Experiential Learning

The George Lucas Educational Foundation’s Edutopia features a 4-minute video report on “High Tech High”: a high school focused on experiential learning. All their students are admitted to college. The students are shown to be engaged and developing critical thinking and communications skills. All their students are admitted to college.

More than a decade ago, the Ohio Board of Regents did a study on effective learning techniques (funded by the National Science Foundation), and concluded that students learn math and science more effectively through an inquiry-based (i.e., experiential) approach, rather than the traditional lecture/memorize/drill/test (didactic) approach. These are not new conclusions; John Dewey espoused them in the 1930s. Yet in seeing the results in the video, we are still amazed because teaching has changed so little in the past century.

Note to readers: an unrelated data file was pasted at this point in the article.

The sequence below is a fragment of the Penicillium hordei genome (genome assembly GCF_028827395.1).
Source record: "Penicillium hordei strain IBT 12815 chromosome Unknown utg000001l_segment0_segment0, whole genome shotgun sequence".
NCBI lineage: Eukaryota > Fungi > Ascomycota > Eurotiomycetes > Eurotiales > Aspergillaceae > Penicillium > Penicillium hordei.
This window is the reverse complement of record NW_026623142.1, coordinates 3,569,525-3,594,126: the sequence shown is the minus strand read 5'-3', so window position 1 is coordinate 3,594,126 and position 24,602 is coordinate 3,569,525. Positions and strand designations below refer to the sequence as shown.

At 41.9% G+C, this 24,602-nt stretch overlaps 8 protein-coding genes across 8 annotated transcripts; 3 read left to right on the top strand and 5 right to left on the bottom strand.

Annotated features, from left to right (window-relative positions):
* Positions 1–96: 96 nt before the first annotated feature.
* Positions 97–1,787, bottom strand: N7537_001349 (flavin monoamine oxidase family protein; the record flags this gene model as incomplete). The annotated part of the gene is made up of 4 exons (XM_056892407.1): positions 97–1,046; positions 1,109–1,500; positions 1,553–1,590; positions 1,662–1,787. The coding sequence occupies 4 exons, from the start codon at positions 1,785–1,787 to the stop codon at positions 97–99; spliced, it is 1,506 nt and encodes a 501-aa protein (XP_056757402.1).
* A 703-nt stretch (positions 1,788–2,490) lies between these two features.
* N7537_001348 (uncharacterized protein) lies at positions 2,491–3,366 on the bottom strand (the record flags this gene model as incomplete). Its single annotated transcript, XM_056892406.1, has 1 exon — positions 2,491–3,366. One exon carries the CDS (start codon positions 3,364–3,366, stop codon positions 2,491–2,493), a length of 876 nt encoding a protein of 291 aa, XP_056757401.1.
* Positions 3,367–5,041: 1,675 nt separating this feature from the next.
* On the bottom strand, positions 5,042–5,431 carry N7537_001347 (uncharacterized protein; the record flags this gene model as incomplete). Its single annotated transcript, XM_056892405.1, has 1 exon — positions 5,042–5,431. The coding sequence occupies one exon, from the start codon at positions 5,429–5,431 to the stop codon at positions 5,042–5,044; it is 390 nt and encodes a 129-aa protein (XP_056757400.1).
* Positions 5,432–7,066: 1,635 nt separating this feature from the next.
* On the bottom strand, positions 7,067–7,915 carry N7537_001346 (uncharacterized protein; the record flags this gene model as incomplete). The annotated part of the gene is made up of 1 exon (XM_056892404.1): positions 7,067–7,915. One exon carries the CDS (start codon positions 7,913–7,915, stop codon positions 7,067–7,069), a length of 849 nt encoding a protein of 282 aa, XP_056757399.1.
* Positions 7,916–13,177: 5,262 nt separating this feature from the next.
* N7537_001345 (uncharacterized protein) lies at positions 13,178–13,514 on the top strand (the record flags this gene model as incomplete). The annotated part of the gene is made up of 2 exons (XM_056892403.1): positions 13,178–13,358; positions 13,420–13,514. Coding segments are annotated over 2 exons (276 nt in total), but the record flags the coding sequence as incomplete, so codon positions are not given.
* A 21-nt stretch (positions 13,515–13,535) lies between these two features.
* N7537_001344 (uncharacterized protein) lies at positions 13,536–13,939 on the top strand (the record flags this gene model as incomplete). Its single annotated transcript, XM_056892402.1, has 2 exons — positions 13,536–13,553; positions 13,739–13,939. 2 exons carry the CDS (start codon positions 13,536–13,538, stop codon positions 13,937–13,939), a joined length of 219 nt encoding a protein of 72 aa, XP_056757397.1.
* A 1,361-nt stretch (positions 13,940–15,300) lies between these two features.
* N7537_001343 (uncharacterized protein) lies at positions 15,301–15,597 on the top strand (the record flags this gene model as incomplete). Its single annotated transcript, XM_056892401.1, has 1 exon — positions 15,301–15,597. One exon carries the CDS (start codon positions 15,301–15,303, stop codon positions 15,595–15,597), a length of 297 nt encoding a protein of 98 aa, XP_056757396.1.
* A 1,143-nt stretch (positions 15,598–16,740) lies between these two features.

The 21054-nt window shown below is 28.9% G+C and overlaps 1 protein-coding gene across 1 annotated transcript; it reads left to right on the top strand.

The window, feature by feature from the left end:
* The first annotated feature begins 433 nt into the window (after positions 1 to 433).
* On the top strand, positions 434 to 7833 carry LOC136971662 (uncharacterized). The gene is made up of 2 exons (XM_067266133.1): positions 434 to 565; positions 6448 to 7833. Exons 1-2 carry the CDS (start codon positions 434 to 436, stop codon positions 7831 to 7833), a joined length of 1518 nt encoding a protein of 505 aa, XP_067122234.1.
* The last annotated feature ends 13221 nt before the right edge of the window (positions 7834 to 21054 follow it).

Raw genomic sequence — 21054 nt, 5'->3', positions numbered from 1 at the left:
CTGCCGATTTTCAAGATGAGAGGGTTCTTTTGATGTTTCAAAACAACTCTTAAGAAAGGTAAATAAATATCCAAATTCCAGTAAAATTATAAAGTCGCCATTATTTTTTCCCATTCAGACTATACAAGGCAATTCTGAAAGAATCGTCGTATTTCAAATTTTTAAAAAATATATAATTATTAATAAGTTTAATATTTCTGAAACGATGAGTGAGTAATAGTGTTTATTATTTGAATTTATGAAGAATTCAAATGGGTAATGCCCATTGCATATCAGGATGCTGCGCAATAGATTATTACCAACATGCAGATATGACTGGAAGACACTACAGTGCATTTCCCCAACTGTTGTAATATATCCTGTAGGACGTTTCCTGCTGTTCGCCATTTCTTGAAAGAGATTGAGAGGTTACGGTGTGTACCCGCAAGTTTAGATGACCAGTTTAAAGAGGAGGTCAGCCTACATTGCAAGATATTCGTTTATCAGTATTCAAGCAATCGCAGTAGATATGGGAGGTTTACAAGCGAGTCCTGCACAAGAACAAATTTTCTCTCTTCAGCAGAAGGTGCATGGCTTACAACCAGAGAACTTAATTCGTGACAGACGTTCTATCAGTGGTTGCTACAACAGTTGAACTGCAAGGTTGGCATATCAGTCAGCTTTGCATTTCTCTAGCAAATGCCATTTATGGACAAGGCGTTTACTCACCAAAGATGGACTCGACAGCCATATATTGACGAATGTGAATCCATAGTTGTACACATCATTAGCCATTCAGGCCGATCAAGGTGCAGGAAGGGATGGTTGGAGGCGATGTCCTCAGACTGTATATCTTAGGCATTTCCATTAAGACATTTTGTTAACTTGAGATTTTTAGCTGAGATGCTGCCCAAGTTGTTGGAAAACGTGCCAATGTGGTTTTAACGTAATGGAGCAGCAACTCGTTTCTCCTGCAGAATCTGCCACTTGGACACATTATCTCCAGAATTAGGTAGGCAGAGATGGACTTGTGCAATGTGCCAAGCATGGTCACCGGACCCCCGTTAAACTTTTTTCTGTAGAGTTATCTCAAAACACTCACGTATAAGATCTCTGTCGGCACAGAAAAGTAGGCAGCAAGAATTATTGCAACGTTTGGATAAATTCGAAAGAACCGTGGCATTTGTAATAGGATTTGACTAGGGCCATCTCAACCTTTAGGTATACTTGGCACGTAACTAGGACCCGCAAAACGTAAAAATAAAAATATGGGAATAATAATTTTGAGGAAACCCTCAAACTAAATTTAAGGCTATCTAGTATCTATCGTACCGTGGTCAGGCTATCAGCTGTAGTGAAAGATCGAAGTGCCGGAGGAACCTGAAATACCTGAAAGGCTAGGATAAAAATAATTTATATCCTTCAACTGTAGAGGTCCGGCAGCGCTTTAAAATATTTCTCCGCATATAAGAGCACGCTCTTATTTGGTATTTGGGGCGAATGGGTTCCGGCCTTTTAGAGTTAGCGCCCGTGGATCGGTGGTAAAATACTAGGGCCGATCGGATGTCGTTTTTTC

Perhaps successes like those in San Diego will inspire more schools, parents, and policy makers to expect these important lessons be brought into our schools to help our kids learn in this 21st century.


One thought on “Experiential Learning

  1. The project oriented inquiry based learning method is probably the only method effective to me at my age. The traditional method does not work on me anymore, simply because it is hard, and boring too, for me to memorize anything.

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